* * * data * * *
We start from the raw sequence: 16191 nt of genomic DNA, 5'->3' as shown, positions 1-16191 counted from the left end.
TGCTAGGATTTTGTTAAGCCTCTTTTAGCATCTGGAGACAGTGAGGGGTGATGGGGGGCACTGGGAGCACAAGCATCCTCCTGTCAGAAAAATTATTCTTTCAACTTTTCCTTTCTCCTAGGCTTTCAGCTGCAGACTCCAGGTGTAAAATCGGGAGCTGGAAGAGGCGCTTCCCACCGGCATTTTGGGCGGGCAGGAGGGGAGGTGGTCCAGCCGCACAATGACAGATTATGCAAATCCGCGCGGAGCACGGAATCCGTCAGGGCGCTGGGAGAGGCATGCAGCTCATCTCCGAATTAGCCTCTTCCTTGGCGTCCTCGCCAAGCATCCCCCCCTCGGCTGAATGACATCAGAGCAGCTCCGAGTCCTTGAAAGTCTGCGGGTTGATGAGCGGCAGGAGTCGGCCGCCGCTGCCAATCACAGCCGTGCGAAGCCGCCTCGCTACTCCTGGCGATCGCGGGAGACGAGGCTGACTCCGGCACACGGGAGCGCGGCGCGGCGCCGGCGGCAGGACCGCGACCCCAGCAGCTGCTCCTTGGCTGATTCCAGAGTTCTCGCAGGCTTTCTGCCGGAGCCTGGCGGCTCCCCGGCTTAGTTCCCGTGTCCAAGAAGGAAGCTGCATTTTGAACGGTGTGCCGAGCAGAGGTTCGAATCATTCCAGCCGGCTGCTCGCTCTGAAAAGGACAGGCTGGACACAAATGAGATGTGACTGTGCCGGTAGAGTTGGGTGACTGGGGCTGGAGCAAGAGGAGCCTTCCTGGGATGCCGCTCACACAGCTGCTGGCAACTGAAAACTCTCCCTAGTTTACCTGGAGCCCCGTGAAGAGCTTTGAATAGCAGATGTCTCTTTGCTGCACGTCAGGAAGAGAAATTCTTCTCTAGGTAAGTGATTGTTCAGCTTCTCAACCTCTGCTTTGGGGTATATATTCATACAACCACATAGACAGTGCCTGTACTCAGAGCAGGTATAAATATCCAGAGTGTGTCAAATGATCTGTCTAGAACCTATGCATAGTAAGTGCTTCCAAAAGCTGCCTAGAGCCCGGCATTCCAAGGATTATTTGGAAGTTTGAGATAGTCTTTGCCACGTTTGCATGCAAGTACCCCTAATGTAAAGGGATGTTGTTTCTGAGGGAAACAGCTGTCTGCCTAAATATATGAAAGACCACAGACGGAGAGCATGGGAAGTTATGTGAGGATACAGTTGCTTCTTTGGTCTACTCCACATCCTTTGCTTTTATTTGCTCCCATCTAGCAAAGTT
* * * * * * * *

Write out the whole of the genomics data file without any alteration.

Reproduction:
We start from the raw sequence: 16191 nt of genomic DNA, 5'->3' as shown, positions 1-16191 counted from the left end.
TGCTAGGATTTTGTTAAGCCTCTTTTAGCATCTGGAGACAGTGAGGGGTGATGGGGGGCACTGGGAGCACAAGCATCCTCCTGTCAGAAAAATTATTCTTTCAACTTTTCCTTTCTCCTAGGCTTTCAGCTGCAGACTCCAGGTGTAAAATCGGGAGCTGGAAGAGGCGCTTCCCACCGGCATTTTGGGCGGGCAGGAGGGGAGGTGGTCCAGCCGCACAATGACAGATTATGCAAATCCGCGCGGAGCACGGAATCCGTCAGGGCGCTGGGAGAGGCATGCAGCTCATCTCCGAATTAGCCTCTTCCTTGGCGTCCTCGCCAAGCATCCCCCCCTCGGCTGAATGACATCAGAGCAGCTCCGAGTCCTTGAAAGTCTGCGGGTTGATGAGCGGCAGGAGTCGGCCGCCGCTGCCAATCACAGCCGTGCGAAGCCGCCTCGCTACTCCTGGCGATCGCGGGAGACGAGGCTGACTCCGGCACACGGGAGCGCGGCGCGGCGCCGGCGGCAGGACCGCGACCCCAGCAGCTGCTCCTTGGCTGATTCCAGAGTTCTCGCAGGCTTTCTGCCGGAGCCTGGCGGCTCCCCGGCTTAGTTCCCGTGTCCAAGAAGGAAGCTGCATTTTGAACGGTGTGCCGAGCAGAGGTTCGAATCATTCCAGCCGGCTGCTCGCTCTGAAAAGGACAGGCTGGACACAAATGAGATGTGACTGTGCCGGTAGAGTTGGGTGACTGGGGCTGGAGCAAGAGGAGCCTTCCTGGGATGCCGCTCACACAGCTGCTGGCAACTGAAAACTCTCCCTAGTTTACCTGGAGCCCCGTGAAGAGCTTTGAATAGCAGATGTCTCTTTGCTGCACGTCAGGAAGAGAAATTCTTCTCTAGGTAAGTGATTGTTCAGCTTCTCAACCTCTGCTTTGGGGTATATATTCATACAACCACATAGACAGTGCCTGTACTCAGAGCAGGTATAAATATCCAGAGTGTGTCAAATGATCTGTCTAGAACCTATGCATAGTAAGTGCTTCCAAAAGCTGCCTAGAGCCCGGCATTCCAAGGATTATTTGGAAGTTTGAGATAGTCTTTGCCACGTTTGCATGCAAGTACCCCTAATGTAAAGGGATGTTGTTTCTGAGGGAAACAGCTGTCTGCCTAAATATATGAAAGACCACAGACGGAGAGCATGGGAAGTTATGTGAGGATACAGTTGCTTCTTTGGTCTACTCCACATCCTTTGCTTTTATTTGCTCCCATCTAGCAAAGTT